Jake Richards, 9 Gough ChambersThis article argues that the suspension on prison visits during this period and the deficiency of measures to mitigate the impact of this on family life and to protect...
A newlywed couple went to the High Court last week claiming that their human rights have been violated because the Home Office will not grant the Chile-born husband a visa to live in the UK until the couple are both 21 years old.
British-born Amber Aguilar married Diego on 22 November 2008 when she was aged 17 after a two and a half year relationship. Just five days after their wedding the government implemented the Forced Marriage Act with the result that both partners in a marriage have to be 21 before a visa will be issued to a foreign national.
Mr Aguilar's visa application was refused under Rule 227 of the Immigration Rules which was amended by the Secretary of State with effect from 27 November 2008.
The couple are now seeking a Judicial Review of the Home Secretary's decision to refuse Mr Aguilar's visa, claiming the rules undermine the couples human rights to a family life and discriminates against them on grounds of age.
If the couple wins their case the Home Office may be forced to carry out more in-depth assessments as to the genuineness of marriages involving foreign partners.
The Joint Council for the Welfare of Immigrants (JCWI) has brought the test case in the High Court. Richenda Buxton, the JCWI solicitor in the case, said: "The government is preventing its younger citizens from living with their spouse in this country if they marry someone from outside the European Union. This is a clear violation of the right to a family life."
Mrs Aguilar wants to return to the UK to take up a university place and pursue her dream of becoming a languages teacher. The couple are now sharing a single bed in a cramped home in Santiago where they are unable to find work and there is no welfare system.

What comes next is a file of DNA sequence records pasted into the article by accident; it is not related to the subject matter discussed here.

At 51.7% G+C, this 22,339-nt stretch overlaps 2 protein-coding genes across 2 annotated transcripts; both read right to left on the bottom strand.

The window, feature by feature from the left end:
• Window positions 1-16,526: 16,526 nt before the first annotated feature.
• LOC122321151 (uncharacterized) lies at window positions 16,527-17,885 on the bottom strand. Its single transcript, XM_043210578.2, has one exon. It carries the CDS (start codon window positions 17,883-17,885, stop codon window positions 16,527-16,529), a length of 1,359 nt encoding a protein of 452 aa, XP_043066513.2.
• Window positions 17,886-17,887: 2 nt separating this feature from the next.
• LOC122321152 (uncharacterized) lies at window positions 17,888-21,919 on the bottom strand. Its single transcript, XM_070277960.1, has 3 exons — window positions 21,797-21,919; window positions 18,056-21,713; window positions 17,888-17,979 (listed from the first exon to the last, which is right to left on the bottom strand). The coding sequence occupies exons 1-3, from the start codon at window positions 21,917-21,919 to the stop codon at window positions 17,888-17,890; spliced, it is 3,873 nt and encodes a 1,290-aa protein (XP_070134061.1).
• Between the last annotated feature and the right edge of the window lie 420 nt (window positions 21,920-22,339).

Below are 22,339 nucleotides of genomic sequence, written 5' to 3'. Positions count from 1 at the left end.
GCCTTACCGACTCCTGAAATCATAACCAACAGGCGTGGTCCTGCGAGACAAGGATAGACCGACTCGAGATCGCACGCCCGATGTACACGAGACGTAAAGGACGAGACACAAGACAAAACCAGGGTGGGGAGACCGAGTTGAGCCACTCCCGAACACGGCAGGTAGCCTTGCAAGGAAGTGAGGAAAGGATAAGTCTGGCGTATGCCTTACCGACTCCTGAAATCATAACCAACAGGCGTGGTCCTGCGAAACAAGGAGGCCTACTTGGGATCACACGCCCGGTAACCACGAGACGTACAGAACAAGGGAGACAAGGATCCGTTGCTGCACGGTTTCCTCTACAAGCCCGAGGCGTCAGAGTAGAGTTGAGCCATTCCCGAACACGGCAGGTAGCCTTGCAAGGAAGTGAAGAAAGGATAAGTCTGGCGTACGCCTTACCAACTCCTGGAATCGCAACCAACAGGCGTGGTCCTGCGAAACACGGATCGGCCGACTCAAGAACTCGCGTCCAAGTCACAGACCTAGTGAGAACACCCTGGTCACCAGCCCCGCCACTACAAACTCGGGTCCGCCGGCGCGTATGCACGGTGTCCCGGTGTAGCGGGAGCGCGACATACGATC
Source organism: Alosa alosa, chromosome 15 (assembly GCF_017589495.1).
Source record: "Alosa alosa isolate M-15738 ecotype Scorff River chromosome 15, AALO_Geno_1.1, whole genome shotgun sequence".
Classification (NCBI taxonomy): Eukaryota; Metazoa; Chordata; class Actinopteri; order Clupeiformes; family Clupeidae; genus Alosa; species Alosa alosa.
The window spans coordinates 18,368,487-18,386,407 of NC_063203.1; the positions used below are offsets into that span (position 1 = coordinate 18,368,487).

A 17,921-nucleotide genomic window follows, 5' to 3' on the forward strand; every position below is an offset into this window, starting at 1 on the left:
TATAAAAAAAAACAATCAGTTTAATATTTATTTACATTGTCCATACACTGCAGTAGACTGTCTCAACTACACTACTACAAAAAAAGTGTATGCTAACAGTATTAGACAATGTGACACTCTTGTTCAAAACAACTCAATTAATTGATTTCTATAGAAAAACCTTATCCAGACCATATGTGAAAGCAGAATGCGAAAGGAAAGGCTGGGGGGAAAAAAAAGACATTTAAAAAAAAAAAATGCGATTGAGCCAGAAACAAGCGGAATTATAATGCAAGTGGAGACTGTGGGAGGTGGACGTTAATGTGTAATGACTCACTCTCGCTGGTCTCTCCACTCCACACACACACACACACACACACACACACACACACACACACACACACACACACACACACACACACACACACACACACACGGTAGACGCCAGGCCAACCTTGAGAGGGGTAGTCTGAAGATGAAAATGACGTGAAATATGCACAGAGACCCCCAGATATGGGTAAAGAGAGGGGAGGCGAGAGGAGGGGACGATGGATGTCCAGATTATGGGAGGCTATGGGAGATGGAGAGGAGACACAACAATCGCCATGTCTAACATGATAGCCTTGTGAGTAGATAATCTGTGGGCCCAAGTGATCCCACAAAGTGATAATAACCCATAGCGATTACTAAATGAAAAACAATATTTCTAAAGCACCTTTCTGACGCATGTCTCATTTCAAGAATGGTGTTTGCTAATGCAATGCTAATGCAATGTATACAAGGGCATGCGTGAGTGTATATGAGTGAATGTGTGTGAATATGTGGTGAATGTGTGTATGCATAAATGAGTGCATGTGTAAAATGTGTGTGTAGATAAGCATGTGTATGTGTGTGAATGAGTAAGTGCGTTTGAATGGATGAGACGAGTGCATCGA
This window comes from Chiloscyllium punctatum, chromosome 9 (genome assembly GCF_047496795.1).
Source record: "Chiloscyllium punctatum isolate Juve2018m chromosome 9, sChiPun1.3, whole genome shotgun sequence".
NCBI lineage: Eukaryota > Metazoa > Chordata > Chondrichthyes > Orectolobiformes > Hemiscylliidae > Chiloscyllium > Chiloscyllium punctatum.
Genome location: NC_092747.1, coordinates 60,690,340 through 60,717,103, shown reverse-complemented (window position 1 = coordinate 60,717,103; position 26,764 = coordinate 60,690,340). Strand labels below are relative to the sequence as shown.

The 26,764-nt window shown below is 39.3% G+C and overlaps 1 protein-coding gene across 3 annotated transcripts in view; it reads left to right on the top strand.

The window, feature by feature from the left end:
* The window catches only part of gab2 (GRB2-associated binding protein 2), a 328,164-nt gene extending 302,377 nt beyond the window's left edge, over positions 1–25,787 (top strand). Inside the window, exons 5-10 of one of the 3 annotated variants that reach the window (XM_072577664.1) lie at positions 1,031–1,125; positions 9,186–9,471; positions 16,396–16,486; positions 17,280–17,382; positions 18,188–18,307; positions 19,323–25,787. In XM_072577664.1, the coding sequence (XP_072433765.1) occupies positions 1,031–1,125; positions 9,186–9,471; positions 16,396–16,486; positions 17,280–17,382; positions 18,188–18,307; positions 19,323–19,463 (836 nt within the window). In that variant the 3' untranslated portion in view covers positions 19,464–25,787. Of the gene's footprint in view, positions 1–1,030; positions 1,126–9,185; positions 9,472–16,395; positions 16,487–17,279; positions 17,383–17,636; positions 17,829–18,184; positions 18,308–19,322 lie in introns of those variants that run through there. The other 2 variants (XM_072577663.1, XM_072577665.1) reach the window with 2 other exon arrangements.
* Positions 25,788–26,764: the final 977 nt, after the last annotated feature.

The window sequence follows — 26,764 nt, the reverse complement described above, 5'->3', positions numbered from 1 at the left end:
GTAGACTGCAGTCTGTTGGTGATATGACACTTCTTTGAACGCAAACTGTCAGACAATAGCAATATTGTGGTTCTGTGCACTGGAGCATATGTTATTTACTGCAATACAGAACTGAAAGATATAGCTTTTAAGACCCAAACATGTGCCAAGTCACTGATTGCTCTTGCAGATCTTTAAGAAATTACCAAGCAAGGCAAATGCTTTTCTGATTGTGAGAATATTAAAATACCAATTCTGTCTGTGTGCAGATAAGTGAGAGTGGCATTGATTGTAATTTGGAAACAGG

The age limit for visas for newly married couples was raised from 18 to 21 by the Home Office to protect women from forced marriages.
However, Mrs Aguilar says that she is being denied the right to live in her country of birth with their husband just because she married young.
"I have essentially been forced into exile because I want to live with my husband - the man I love and want to spend the rest of my life with. All I ask is that the government let me return to the country where I was born so that I can start my higher education towards a teaching career - without putting an intolerable emotional and practical strain on my marriage", Mrs Aguilar said.
Her father, Rupert Jeffery, from Friern Barnet in North London, who is a Deputy Headteacher at Wembley High Technology College, said: "The government appears to be using the emotive issue of forced marriages as an excuse to introduce draconian immigration laws.
"Our daughter is a British citizen and she has a right to live with us in Britain with the man she has chosen to marry."
The Home Office's own report by the by Professor Marianne Hester of Bristol University on the risk factors and the effect of raising the minimum age for a sponsor, concluded the age of sponsorship/entry should not be raised to 21.